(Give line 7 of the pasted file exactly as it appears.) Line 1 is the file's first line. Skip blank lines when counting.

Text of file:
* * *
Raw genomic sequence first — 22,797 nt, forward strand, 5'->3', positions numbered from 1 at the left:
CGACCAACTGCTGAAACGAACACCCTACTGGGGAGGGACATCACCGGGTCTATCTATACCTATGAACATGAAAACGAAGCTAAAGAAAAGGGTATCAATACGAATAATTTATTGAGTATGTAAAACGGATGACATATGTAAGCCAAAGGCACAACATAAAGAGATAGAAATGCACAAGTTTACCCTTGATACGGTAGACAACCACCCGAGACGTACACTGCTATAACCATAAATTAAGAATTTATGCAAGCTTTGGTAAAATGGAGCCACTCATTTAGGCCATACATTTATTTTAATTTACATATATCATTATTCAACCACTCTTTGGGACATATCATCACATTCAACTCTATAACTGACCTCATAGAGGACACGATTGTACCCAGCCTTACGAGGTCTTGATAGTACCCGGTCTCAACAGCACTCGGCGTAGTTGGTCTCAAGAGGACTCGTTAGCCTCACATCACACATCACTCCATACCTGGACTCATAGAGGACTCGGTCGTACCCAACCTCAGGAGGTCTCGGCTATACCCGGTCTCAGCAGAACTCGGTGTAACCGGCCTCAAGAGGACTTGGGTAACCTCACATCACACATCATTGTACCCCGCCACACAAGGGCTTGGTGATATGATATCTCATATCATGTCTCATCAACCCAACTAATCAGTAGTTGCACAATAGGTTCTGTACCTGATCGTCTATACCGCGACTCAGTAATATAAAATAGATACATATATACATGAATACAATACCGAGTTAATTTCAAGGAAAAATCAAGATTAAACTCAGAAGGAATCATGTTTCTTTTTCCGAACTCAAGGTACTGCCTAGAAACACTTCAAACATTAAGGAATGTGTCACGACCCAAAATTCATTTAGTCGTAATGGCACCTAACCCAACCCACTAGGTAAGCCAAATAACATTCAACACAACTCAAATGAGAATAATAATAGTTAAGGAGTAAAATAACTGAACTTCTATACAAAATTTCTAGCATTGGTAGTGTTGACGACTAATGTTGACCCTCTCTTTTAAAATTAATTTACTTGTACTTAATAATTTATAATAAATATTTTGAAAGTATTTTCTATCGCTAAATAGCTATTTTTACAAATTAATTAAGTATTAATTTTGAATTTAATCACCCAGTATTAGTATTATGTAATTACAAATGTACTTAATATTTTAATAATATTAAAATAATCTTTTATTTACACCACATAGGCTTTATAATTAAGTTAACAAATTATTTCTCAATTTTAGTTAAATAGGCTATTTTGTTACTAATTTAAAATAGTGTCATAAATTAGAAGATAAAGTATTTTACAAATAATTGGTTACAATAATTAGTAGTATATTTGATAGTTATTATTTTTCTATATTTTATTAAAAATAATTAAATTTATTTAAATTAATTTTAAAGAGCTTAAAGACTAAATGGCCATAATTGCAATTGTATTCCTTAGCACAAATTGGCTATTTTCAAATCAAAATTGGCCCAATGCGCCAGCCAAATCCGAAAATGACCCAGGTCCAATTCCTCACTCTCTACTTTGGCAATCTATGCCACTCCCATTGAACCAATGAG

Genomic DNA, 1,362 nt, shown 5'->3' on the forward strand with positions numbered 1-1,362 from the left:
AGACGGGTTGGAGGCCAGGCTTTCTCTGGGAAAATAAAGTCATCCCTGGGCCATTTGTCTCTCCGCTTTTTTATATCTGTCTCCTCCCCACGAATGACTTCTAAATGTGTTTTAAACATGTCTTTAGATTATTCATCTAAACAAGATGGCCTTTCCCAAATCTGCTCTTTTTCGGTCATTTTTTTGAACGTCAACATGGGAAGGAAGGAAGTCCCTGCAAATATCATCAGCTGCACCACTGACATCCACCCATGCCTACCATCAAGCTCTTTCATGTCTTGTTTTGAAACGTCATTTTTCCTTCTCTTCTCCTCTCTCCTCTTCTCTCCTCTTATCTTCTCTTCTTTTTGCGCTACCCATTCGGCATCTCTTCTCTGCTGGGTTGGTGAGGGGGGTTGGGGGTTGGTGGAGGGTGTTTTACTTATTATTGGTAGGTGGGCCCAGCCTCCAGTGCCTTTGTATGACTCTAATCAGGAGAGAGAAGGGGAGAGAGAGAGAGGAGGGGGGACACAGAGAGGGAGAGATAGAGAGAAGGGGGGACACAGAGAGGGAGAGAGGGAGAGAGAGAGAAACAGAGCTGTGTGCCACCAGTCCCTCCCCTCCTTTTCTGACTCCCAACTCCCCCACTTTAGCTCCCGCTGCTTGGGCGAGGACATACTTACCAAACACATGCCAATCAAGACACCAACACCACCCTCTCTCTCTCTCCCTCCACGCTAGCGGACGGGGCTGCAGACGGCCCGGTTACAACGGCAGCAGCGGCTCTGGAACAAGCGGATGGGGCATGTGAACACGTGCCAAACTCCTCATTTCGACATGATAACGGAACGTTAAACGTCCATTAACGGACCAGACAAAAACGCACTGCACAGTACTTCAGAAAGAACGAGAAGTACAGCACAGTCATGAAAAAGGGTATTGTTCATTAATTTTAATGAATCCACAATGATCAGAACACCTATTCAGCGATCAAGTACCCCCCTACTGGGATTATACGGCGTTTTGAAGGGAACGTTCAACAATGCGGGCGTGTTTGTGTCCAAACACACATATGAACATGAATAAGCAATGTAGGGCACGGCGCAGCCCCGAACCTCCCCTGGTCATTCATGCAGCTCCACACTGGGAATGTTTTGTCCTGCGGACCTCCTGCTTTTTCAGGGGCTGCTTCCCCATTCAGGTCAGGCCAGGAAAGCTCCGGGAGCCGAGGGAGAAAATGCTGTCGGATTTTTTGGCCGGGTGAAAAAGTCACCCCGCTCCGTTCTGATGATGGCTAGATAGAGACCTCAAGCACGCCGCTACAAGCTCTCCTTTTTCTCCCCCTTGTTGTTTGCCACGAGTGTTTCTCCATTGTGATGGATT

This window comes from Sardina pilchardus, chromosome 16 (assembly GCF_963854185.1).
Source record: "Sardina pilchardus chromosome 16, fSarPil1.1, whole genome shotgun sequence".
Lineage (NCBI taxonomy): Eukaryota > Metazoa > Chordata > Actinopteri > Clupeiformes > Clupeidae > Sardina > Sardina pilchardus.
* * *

Lineage (NCBI taxonomy): Eukaryota > Metazoa > Chordata > Actinopteri > Clupeiformes > Clupeidae > Sardina > Sardina pilchardus.